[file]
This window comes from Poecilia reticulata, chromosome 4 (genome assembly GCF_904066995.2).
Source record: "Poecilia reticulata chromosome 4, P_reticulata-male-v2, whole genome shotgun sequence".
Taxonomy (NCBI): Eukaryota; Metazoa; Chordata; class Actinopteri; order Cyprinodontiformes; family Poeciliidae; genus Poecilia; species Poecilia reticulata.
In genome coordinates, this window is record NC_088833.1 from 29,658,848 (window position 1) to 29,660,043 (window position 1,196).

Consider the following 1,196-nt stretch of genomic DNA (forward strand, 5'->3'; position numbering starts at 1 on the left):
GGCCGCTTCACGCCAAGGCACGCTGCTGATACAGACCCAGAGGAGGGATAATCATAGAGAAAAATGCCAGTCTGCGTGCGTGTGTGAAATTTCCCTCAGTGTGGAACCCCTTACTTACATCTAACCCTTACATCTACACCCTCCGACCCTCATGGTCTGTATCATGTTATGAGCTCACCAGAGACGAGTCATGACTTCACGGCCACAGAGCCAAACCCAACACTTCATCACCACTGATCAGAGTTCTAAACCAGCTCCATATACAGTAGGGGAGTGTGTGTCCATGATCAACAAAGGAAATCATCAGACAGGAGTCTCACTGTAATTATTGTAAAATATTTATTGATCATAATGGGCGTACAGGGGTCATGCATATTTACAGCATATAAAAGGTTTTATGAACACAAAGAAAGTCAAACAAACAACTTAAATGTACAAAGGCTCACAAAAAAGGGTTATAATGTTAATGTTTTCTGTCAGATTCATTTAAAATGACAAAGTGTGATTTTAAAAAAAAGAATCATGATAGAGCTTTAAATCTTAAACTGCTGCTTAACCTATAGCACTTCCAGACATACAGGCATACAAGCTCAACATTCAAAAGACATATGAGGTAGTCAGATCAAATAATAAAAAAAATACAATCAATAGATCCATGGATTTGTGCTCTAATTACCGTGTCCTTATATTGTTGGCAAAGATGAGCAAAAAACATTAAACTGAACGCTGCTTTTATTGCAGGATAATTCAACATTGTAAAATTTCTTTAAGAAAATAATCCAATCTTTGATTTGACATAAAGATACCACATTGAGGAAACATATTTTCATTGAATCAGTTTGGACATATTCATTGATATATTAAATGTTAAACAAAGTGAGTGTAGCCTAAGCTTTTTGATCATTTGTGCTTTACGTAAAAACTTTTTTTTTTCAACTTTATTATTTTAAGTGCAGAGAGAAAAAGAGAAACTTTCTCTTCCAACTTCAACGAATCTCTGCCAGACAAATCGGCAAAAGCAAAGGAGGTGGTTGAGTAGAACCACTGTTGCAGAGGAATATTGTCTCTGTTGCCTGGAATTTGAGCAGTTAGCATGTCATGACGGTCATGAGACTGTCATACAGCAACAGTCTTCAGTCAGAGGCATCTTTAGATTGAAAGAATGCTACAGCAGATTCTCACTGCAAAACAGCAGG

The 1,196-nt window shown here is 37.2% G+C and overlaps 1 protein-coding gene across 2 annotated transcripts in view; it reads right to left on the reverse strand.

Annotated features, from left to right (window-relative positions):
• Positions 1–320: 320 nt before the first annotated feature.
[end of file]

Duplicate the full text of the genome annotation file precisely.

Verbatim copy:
This window comes from Poecilia reticulata, chromosome 4 (genome assembly GCF_904066995.2).
Source record: "Poecilia reticulata chromosome 4, P_reticulata-male-v2, whole genome shotgun sequence".
Taxonomy (NCBI): Eukaryota; Metazoa; Chordata; class Actinopteri; order Cyprinodontiformes; family Poeciliidae; genus Poecilia; species Poecilia reticulata.
In genome coordinates, this window is record NC_088833.1 from 29,658,848 (window position 1) to 29,660,043 (window position 1,196).

Consider the following 1,196-nt stretch of genomic DNA (forward strand, 5'->3'; position numbering starts at 1 on the left):
GGCCGCTTCACGCCAAGGCACGCTGCTGATACAGACCCAGAGGAGGGATAATCATAGAGAAAAATGCCAGTCTGCGTGCGTGTGTGAAATTTCCCTCAGTGTGGAACCCCTTACTTACATCTAACCCTTACATCTACACCCTCCGACCCTCATGGTCTGTATCATGTTATGAGCTCACCAGAGACGAGTCATGACTTCACGGCCACAGAGCCAAACCCAACACTTCATCACCACTGATCAGAGTTCTAAACCAGCTCCATATACAGTAGGGGAGTGTGTGTCCATGATCAACAAAGGAAATCATCAGACAGGAGTCTCACTGTAATTATTGTAAAATATTTATTGATCATAATGGGCGTACAGGGGTCATGCATATTTACAGCATATAAAAGGTTTTATGAACACAAAGAAAGTCAAACAAACAACTTAAATGTACAAAGGCTCACAAAAAAGGGTTATAATGTTAATGTTTTCTGTCAGATTCATTTAAAATGACAAAGTGTGATTTTAAAAAAAAGAATCATGATAGAGCTTTAAATCTTAAACTGCTGCTTAACCTATAGCACTTCCAGACATACAGGCATACAAGCTCAACATTCAAAAGACATATGAGGTAGTCAGATCAAATAATAAAAAAAATACAATCAATAGATCCATGGATTTGTGCTCTAATTACCGTGTCCTTATATTGTTGGCAAAGATGAGCAAAAAACATTAAACTGAACGCTGCTTTTATTGCAGGATAATTCAACATTGTAAAATTTCTTTAAGAAAATAATCCAATCTTTGATTTGACATAAAGATACCACATTGAGGAAACATATTTTCATTGAATCAGTTTGGACATATTCATTGATATATTAAATGTTAAACAAAGTGAGTGTAGCCTAAGCTTTTTGATCATTTGTGCTTTACGTAAAAACTTTTTTTTTTCAACTTTATTATTTTAAGTGCAGAGAGAAAAAGAGAAACTTTCTCTTCCAACTTCAACGAATCTCTGCCAGACAAATCGGCAAAAGCAAAGGAGGTGGTTGAGTAGAACCACTGTTGCAGAGGAATATTGTCTCTGTTGCCTGGAATTTGAGCAGTTAGCATGTCATGACGGTCATGAGACTGTCATACAGCAACAGTCTTCAGTCAGAGGCATCTTTAGATTGAAAGAATGCTACAGCAGATTCTCACTGCAAAACAGCAGG

The 1,196-nt window shown here is 37.2% G+C and overlaps 1 protein-coding gene across 2 annotated transcripts in view; it reads right to left on the reverse strand.

Annotated features, from left to right (window-relative positions):
• Positions 1–320: 320 nt before the first annotated feature.